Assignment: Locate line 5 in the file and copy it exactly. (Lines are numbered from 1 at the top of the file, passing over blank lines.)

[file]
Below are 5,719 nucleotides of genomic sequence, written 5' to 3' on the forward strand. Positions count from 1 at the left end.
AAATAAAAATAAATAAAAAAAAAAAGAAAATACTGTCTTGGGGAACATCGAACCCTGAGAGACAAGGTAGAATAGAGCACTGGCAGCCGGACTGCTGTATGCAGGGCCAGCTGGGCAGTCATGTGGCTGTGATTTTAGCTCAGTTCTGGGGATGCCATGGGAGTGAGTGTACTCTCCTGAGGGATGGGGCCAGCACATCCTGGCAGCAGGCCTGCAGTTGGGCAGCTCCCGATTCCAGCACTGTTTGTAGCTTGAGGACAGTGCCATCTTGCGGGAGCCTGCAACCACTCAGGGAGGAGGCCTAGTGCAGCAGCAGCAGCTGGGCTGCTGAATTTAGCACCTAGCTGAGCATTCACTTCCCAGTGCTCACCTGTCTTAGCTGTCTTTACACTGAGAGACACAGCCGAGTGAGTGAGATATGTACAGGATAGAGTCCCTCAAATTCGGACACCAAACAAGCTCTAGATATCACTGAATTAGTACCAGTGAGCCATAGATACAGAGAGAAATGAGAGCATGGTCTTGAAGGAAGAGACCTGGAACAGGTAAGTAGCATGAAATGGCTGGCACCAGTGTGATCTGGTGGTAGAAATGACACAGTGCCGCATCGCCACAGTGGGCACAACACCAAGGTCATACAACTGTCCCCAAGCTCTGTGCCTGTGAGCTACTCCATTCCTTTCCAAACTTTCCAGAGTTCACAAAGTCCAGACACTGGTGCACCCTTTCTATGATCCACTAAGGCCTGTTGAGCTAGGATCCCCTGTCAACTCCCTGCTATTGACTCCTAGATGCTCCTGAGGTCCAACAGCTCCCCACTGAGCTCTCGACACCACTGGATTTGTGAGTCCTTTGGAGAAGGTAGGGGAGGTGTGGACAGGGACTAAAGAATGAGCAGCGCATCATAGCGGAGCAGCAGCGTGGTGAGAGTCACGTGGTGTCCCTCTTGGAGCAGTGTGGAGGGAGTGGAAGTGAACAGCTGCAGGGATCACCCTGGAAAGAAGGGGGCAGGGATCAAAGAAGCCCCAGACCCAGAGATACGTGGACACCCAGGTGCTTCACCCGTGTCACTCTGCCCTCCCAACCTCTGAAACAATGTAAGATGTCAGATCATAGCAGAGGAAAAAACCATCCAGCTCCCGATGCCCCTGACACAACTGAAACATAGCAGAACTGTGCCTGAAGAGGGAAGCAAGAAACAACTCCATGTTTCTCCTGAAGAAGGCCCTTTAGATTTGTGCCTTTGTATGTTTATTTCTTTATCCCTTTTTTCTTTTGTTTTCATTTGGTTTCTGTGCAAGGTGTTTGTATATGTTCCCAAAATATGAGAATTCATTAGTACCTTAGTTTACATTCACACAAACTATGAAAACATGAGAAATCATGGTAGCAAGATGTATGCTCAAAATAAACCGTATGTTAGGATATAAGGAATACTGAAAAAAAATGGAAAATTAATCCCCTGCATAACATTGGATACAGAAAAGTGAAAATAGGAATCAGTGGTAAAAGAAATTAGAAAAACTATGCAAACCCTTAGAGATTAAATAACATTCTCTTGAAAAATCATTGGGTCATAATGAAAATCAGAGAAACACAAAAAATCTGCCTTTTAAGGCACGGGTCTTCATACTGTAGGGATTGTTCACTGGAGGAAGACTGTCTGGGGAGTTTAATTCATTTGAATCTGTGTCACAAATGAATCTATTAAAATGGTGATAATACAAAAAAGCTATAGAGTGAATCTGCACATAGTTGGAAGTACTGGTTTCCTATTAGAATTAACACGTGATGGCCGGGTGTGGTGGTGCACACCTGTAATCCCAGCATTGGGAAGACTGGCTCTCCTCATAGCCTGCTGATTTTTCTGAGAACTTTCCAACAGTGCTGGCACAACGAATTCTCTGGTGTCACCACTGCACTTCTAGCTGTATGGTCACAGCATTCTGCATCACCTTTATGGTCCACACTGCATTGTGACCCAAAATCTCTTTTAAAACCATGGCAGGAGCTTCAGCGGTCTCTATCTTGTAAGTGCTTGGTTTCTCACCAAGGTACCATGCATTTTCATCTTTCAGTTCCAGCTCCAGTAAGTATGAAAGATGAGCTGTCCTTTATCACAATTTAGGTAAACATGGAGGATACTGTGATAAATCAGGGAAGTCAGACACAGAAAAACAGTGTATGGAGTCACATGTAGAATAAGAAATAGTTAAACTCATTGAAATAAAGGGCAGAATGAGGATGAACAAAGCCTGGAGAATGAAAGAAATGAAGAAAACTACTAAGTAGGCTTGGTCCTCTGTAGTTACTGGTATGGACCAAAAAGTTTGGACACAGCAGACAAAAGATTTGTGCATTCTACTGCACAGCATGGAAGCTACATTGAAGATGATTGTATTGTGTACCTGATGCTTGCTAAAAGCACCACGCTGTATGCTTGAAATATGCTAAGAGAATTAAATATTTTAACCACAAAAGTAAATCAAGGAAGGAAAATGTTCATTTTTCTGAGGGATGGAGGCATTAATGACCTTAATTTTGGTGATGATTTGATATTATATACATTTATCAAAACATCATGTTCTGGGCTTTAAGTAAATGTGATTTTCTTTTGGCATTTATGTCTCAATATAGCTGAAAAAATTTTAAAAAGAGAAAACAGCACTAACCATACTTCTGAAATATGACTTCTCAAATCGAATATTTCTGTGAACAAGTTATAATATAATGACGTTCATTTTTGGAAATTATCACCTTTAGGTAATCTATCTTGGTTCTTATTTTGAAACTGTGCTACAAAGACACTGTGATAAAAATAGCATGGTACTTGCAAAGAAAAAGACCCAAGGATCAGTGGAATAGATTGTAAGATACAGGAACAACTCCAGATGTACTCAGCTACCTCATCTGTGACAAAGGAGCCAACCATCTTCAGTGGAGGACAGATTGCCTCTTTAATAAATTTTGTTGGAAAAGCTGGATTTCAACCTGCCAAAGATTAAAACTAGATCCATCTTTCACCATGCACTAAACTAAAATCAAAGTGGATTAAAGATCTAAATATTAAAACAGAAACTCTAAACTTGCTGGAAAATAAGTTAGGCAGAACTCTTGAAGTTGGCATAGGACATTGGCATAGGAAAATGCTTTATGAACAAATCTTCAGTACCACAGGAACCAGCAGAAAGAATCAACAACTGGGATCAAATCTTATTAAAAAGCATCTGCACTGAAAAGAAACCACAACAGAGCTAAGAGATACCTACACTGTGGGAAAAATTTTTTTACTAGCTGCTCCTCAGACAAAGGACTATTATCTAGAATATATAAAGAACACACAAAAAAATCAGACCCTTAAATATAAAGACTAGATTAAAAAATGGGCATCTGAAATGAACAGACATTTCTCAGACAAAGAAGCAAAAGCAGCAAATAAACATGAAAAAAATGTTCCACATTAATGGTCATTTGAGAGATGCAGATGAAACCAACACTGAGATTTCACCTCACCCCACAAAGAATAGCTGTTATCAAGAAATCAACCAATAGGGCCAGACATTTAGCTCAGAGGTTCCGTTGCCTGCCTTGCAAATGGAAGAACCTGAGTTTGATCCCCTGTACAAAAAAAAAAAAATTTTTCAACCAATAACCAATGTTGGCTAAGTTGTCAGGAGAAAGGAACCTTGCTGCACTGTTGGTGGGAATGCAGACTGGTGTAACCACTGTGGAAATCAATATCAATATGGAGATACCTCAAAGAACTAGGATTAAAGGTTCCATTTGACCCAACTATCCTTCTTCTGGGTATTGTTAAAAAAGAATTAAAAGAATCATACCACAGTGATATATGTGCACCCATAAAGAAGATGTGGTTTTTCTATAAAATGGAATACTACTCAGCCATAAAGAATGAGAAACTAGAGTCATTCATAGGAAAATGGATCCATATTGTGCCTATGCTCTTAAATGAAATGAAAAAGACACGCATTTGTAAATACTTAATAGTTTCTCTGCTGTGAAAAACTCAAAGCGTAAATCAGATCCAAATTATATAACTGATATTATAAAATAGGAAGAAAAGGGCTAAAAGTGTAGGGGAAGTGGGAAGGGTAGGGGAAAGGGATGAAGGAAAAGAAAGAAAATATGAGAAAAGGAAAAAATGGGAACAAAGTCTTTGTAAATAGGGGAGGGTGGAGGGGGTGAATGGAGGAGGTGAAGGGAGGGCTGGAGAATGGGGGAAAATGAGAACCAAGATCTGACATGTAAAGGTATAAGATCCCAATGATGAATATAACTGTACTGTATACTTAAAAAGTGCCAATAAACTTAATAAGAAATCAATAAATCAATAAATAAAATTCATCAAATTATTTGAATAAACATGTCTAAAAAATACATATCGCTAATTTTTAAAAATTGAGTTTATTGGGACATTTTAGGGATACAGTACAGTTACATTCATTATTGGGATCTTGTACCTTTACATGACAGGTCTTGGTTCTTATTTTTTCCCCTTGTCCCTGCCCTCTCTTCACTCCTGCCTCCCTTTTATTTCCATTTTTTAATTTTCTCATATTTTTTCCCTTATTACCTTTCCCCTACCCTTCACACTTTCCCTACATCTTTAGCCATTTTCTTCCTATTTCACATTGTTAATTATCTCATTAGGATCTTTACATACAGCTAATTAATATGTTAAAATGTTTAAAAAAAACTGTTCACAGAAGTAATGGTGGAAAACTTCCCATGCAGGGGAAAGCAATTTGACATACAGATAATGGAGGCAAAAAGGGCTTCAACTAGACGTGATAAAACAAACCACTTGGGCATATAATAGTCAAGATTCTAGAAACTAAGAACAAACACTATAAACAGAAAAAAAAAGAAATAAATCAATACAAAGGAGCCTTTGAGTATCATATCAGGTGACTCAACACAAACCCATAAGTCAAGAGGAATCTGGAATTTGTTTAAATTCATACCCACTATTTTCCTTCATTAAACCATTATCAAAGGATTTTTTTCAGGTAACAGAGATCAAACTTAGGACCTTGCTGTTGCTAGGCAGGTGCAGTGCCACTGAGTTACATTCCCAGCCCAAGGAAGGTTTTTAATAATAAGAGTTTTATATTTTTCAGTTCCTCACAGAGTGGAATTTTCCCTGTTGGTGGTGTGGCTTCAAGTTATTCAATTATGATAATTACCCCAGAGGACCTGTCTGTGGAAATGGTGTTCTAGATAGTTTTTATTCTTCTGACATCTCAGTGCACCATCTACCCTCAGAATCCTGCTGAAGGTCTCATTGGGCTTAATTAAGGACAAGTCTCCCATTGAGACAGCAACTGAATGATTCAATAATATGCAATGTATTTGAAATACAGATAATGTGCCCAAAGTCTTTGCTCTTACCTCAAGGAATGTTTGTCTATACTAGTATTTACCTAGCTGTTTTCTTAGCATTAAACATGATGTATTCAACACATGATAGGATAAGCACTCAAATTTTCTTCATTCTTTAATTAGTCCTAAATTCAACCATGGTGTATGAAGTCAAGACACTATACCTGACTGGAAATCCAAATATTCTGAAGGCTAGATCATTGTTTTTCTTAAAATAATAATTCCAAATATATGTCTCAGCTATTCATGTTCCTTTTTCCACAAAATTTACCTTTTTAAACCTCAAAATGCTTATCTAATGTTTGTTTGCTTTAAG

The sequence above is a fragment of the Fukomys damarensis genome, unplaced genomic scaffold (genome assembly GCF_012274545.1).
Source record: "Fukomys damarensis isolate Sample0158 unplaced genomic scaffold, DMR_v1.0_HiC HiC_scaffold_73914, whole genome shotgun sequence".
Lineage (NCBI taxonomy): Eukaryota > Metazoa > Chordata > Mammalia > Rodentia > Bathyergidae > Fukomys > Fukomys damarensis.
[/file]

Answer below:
Lineage (NCBI taxonomy): Eukaryota > Metazoa > Chordata > Mammalia > Rodentia > Bathyergidae > Fukomys > Fukomys damarensis.